Volume 8 | Issue 26
Before the July 4 recess, Republican lawmakers acknowledged a lack of intraparty harmony and postponed a Senate vote on their version of a health care reform bill. This week, with Congress back in session, the Senate GOP will focus on how to modify and pass a health care bill before the upcoming month-long August recess. Meanwhile, Republicans lawmakers in both chambers introduced bills to roll back Obama-era labor rules.
ACA: Repeal and Replace
The GOP continues to target the Affordable Care Act (ACA). Although the House passed the American Health Care Act (AHCA) in early May to reform (albeit not fully repeal and replace) the ACA, the Better Care Reconciliation Act (BCRA), unveiled by Senate Republicans in June, has yet to be scheduled for a vote. Interfering are a handful of Republicans who have voiced consternation with it, as well as an unwillingness to commit to voting for it.
This week the GOP leadership is expected to entertain BCRA amendments with the intention of attracting sufficient Republican support for a final bill that would be scheduled for a vote in mid to late July. A proposal by Senator Ted Cruz, R-Texas, that is garnering consideration would permit insurance companies to offer plans that do not satisfy the ACA market mandate requirements so long as at least one ACA-compliant plan is offered.
Comment. Senator Cruz has commented that the BCRA does not do enough to lower health insurance premiums. His proposal would permit individuals “to choose among more affordable plans that are tailored for their individual healthcare needs.” It would seemingly reverse course to the pre-ACA days, allowing “mini-med” or “skinny” plans to be sold in the individual and small marketplaces, as long as one ACA-compliant plan is offered. It’s not clear what impact, if any, this would have on employer plans, but employers likely would welcome more flexibility around market mandates such as the annual and lifetime limit prohibition.
In terms of procedural next steps, if the bill passes the Senate, the House could vote to pass the same bill, or lawmakers from both chambers could assemble to resolve the differences.
Comment. In addition to differences in how Medicaid is addressed, the bills’ continuous coverage provisions are notably dissimilar and would need to be ironed out. Specifically, for individuals without insurance for more than 63 days, BCRA would require insurers to impose a six-month waiting period whereas the AHCA would require them to assess a 30% late-enrollment premium surcharge for a period of 12 months. Like the ACA individual mandate, both of these continuous coverage provisions would incent individuals eligible for employer-sponsored coverage to enroll in and maintain it.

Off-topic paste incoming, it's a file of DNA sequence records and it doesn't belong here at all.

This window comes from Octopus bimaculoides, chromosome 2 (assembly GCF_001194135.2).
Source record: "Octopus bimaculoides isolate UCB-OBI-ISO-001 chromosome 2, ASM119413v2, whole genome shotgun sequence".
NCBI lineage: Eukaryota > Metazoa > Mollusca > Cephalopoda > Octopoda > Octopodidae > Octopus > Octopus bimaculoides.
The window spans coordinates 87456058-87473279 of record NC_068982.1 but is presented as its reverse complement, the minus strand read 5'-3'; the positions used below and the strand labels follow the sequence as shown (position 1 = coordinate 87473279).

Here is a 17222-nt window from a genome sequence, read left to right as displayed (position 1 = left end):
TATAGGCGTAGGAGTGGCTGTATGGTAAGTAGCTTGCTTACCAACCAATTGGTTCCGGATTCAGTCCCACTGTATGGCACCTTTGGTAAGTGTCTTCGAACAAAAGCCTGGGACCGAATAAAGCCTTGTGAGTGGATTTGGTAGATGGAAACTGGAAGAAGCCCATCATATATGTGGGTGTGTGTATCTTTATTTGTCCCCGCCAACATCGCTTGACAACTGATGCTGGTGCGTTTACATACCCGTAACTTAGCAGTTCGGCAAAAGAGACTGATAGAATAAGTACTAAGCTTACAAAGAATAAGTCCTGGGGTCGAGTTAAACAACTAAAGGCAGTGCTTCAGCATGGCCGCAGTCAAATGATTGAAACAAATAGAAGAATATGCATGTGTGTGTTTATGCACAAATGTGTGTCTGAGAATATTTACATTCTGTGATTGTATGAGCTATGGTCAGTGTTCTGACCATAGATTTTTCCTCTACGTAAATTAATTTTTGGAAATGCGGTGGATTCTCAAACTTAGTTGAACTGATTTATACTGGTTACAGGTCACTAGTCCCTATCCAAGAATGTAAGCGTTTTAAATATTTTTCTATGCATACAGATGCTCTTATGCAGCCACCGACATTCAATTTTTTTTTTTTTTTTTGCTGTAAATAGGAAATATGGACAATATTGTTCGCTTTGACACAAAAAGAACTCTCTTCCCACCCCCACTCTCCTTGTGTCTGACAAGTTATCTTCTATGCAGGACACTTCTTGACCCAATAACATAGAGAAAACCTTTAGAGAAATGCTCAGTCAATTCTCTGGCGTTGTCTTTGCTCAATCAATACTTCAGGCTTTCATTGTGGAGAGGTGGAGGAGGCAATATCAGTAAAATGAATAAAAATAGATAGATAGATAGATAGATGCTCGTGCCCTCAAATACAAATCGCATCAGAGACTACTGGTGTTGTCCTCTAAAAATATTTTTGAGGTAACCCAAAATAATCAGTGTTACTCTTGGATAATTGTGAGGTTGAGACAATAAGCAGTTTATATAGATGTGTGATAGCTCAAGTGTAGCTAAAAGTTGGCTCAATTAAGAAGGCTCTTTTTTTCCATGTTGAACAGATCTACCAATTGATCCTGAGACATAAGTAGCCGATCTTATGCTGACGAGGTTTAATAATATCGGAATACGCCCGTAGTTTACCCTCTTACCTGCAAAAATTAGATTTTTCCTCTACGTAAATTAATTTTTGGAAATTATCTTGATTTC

If, on the other hand, the Senate bill is not put up for a vote or fails to be passed, GOP lawmakers may turn their attention to passing legislation to provide stability to the health care exchanges. Indeed, late last week Senate Majority Leader Mitch McConnell, R-Ky., remarked that if Senate Republicans can’t come up with a replacement, they may have to authorize short-term strategies that would be unacceptable in the long term.
Comment. Presumably, Sen. McConnell was referring to providing specific congressional authorization for cost-sharing reduction (CSR) payments that Republicans have charged are currently being made absent such authorization. (Please see our June 26 Legislate for background.)
Obama-Era Labor Rules
On June 14, Sen. Lamar Alexander, R-Tenn., introduced the Workplace Democracy and Fairness Act (S. 1350), a bill that would amend the National Labor Relations Act to roll back the National Labor Relations Board (board or NLRB) April 2015 “quickie election” rules and restore long-standing union election procedures with respect to election timing, pre-election hearings, and the identification of pre-election issues. Unlike the House Workplace Democracy and Fairness Act (H.R. 2776) introduced by Rep. Tim Walberg, R-Mich., on June 6, Sen. Alexander’s bill does not expressly address the Obama board’s 2011 Specialty Healthcare decision that overturned the decades-old standard for determining an appropriate bargaining unit and facilitated micro-unit organizing. Rather, S. 1350 appears to combine elements of both H.R. 2776 and the Employee Privacy Protection Act (H.R. 2775), which would restore the seven-day timeframe for providing lists of eligible voters to the board and require only one piece of contact information for each voter to be chosen by the employee. (See our June 19 Legislate.) Last week, the House Committee on Education and the Workforce approved both bills.
Comment. On June 19, the U.S. Supreme Court denied review of the Fifth Circuit’s controversial decision in Macy’s v. NLRB, which would have presented an opportunity for the high court to clarify or overturn the board’s Specialty Healthcare decision. While the micro-unions ruling remains board precedent for now, it likely will be reconsidered in an appropriate case after the board gains a more employer-friendly majority under President Trump. However, legislative reforms could reverse it sooner if either H.R. 2776 or the Representation Fairness Restoration Act (S. 1217/H.R. 2629) gains traction. (See our June 5 Legislate for more information on those bills.)
Republican lawmakers are quickly running out of time to advance their legislative agendas before the August recess. As a result, they may focus on accomplishing smaller chunks of their plan. However, if a comprehensive health care reform bill is not passed before the end of the fiscal year (September 30), Senate Republicans could lose the opportunity to pass such a bill under the budget reconciliation process (with a simple majority of 51 votes). In such an event, Senate Republicans likely would need to work with Democrats to pass a bill (possibly to shore up ACA marketplaces) with a minimum of two-thirds of the chamber voting in its favor.